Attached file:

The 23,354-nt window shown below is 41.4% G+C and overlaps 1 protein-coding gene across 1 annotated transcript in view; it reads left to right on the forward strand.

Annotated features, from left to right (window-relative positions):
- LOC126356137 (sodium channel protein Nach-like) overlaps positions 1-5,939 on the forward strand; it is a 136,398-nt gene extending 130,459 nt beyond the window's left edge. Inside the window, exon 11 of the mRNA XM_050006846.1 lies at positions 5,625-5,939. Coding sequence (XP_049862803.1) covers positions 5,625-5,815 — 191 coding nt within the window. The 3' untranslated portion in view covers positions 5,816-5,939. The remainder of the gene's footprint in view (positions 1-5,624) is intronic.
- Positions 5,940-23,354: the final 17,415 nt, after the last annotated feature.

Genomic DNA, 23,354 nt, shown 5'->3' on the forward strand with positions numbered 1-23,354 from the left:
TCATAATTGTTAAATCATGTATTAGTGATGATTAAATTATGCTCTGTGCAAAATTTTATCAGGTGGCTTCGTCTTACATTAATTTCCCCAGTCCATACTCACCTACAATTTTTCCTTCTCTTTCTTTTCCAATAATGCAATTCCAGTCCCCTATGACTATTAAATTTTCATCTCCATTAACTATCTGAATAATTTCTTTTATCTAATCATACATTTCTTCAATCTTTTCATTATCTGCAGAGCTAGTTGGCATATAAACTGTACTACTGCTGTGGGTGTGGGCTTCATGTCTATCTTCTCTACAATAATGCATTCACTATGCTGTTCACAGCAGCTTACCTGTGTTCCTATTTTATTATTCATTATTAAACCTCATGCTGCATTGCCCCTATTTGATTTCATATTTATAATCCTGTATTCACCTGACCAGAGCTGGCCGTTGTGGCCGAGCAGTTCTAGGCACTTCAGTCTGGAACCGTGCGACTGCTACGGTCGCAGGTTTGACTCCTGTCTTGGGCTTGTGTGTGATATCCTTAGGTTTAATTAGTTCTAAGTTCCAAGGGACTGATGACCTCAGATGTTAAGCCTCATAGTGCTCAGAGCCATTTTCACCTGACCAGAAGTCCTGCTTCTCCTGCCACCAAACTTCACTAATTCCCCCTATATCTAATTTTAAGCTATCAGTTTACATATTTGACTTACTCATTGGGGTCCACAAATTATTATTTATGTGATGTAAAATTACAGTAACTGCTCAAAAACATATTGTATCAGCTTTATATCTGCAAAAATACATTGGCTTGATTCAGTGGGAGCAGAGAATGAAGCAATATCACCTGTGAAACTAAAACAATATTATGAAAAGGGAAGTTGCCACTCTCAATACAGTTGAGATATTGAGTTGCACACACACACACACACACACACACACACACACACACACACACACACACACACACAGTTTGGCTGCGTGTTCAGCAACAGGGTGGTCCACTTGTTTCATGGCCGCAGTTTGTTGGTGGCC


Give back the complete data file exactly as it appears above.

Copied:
The 23,354-nt window shown below is 41.4% G+C and overlaps 1 protein-coding gene across 1 annotated transcript in view; it reads left to right on the forward strand.

Annotated features, from left to right (window-relative positions):
- LOC126356137 (sodium channel protein Nach-like) overlaps positions 1-5,939 on the forward strand; it is a 136,398-nt gene extending 130,459 nt beyond the window's left edge. Inside the window, exon 11 of the mRNA XM_050006846.1 lies at positions 5,625-5,939. Coding sequence (XP_049862803.1) covers positions 5,625-5,815 — 191 coding nt within the window. The 3' untranslated portion in view covers positions 5,816-5,939. The remainder of the gene's footprint in view (positions 1-5,624) is intronic.
- Positions 5,940-23,354: the final 17,415 nt, after the last annotated feature.

Genomic DNA, 23,354 nt, shown 5'->3' on the forward strand with positions numbered 1-23,354 from the left:
TCATAATTGTTAAATCATGTATTAGTGATGATTAAATTATGCTCTGTGCAAAATTTTATCAGGTGGCTTCGTCTTACATTAATTTCCCCAGTCCATACTCACCTACAATTTTTCCTTCTCTTTCTTTTCCAATAATGCAATTCCAGTCCCCTATGACTATTAAATTTTCATCTCCATTAACTATCTGAATAATTTCTTTTATCTAATCATACATTTCTTCAATCTTTTCATTATCTGCAGAGCTAGTTGGCATATAAACTGTACTACTGCTGTGGGTGTGGGCTTCATGTCTATCTTCTCTACAATAATGCATTCACTATGCTGTTCACAGCAGCTTACCTGTGTTCCTATTTTATTATTCATTATTAAACCTCATGCTGCATTGCCCCTATTTGATTTCATATTTATAATCCTGTATTCACCTGACCAGAGCTGGCCGTTGTGGCCGAGCAGTTCTAGGCACTTCAGTCTGGAACCGTGCGACTGCTACGGTCGCAGGTTTGACTCCTGTCTTGGGCTTGTGTGTGATATCCTTAGGTTTAATTAGTTCTAAGTTCCAAGGGACTGATGACCTCAGATGTTAAGCCTCATAGTGCTCAGAGCCATTTTCACCTGACCAGAAGTCCTGCTTCTCCTGCCACCAAACTTCACTAATTCCCCCTATATCTAATTTTAAGCTATCAGTTTACATATTTGACTTACTCATTGGGGTCCACAAATTATTATTTATGTGATGTAAAATTACAGTAACTGCTCAAAAACATATTGTATCAGCTTTATATCTGCAAAAATACATTGGCTTGATTCAGTGGGAGCAGAGAATGAAGCAATATCACCTGTGAAACTAAAACAATATTATGAAAAGGGAAGTTGCCACTCTCAATACAGTTGAGATATTGAGTTGCACACACACACACACACACACACACACACACACACACACACACACACACACACACAGTTTGGCTGCGTGTTCAGCAACAGGGTGGTCCACTTGTTTCATGGCCGCAGTTTGTTGGTGGCC